Author Tags: First Nations
A longtime rancher and member of the Lower Similkameen Indian band, Harry Robinson was born in Oyama near Kelowna on October 8, 1900. He devoted much of the later part of his life to telling and retelling Okanagan stories that he first heard from his partially blind grandmother Louise Newhmkin on her Chopaka ranch.
Other mentors included Mary Narcisse, reputed to be 116 when she died in 1944, John Ashnola, who died during the 1918 flu epidemic at age 98, as well as Alex Skeuce, old Pierre and old Christine.
“When I become to be six years old,” he said, “They begin to tell me and they keep on telling me every once in a while, seems to be right along until 1918. I got enough people to tell me. That’s why I know. The older I get, [it] seems to come back on me.... Maybe God thought I should get back and remember so I could tell. Could be. I don’t know. I like to tell anyone, white people or Indian.”
With the help of Margaret Holding, Harry Robinson learned to read and write English in his early twenties. Weary of itinerant ranching and farming jobs, Robinson bought his first suit from a second-hand store in Oroville and married Matilda, a widow about ten years older than him, on December 9, 1924. By the 1950s they had acquired four large ranches near Chopaka and Ashnola where Matilda had grown up as the daughter of John Shiweelkin.
Childless and burdened by a hip injury in 1956, Harry Robinson sold his ranches in 1973, two years after Matilda died on March 26, 1971. On August 24, 1977, Robinson was living in retirement in a rented bungalow in Hedley when he met a non-Aboriginal graduate student from Nova Scotia, Wendy Wickwire, who was introduced by mutual friends.
On the evening before they all went to the Omak rodeo in Washington State, Harry launched into a story after dinner and continued until almost midnight. That experience drew Wickwire back to the Similkameen Valley for the next ten years, with her Uher reel-to-reel tape recorder, transcribing and editing Robinson’s stories, narrated by him in English.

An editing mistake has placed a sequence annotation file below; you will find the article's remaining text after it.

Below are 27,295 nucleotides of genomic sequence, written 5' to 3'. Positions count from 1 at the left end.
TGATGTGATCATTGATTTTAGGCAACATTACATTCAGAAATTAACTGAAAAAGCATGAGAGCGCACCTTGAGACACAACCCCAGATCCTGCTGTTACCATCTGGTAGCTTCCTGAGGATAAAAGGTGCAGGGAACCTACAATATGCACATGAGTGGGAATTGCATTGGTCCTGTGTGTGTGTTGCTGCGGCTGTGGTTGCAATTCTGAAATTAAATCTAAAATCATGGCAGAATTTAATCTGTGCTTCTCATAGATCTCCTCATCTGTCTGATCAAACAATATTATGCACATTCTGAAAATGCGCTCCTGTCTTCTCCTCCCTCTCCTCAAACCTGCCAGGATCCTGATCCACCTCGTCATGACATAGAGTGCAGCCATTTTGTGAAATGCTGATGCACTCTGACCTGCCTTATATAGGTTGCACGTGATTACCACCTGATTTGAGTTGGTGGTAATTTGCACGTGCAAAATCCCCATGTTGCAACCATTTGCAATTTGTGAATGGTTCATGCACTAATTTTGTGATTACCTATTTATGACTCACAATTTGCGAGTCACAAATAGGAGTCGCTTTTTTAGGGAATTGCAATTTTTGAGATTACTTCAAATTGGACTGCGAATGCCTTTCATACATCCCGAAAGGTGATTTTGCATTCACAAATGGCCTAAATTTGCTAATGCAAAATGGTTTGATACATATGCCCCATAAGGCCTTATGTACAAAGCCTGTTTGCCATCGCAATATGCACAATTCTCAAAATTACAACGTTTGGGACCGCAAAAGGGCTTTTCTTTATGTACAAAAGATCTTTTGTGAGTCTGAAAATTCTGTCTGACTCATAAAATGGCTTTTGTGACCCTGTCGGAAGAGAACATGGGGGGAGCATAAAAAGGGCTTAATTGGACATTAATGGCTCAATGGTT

For part of the 1970s, Wickwire lived in Merritt and Lytton, immersing herself in Aboriginal culture for a Ph.D. dissertation on Indian song. “I went to Lytton, to Spences Bridge, to Spuzzum, and all over to get a bigger cross-section of songs. Then I got to spend the whole year in the Nicola Valley, near Merritt, living in a cabin and tripping out to find people to record. During this time Harry kept telling me his stories.”
Now a member of the Department of History and the School of Environmental Studies at the University of Victoria, Wickwire first broached the idea of putting Harry Robinson’s stories into book form in 1984 and he approved. “I’m going to disappear,” Robinson said, “and there’ll be no more telling stories.”
For years Harry Robinson would wait for Wickwire at the bus stop outside his home near Hedley, waiting for her to climb into his old green Ford pickup truck so he could tell more stories. “We’d go out to dinner and he’d tell stories all night. The next day we’d drop around to all of the various places in town, buying groceries at the general store, or sightseeing or something, and I’d make him dinner, and then we’d spend another night telling stories. I’d come back and go to a rodeo with him, or go on a car trip, or something, and we’d always have a great time. Hanging out, we kind of became like a father and daughter.”
Interviewed in 1993, Wickwire said, “Harry was such a tremendous artist and a tremendous man, I just knew deep in my heart that this was really, really, really important stuff. I sent Harry's manuscript out—the first one—to almost everybody and it was turned down flatly by almost all of them. Then all of a sudden, one person, Karl Siegler of Talonbooks, picks it up. I knew Harry's work was important for British Columbia, for Canada, for the Oral Traditions—so I kept flogging it. Now Harry's on the map.”
The Wickwire/Robinson collaboration has produced three volumes of stories, Write It On Your Heart: The Epic World of an Okanagan Storyteller (1989), a finalist for the Roderick Haig-Brown Regional Prize when Robinson was 89; Nature Power: In the Spirit of an Okanagan Storyteller (1992), winner of the Roderick Haig-Brown Regional Prize in 1993; and the newly released Living by Stories: A Journey of Landscape and Memory (Talonbooks, $24.95), containing Coyote stories and material about the new quasi-monsters, SHAmas (whites), who dispossess “Indians” of their lands and rights.
“The third volume contains many of the stories I put aside earlier because they were just too weird for words,” says Wickwire. “For instance, Harry tells a story about a meeting between Coyote and the King of England. I did not find anything like this in the published collections. But after a detailed study, I have decided that Aboriginal folks a century ago were likely telling such far out stories—but the collectors weren’t recording them very often. They weren’t interested in them because they saw them as “tarnished” stories. Franz Boas and his colleagues were looking for the authentic “traditional” stories. And of course they were busy defining authentic and traditional in their terms, for their own purposes.”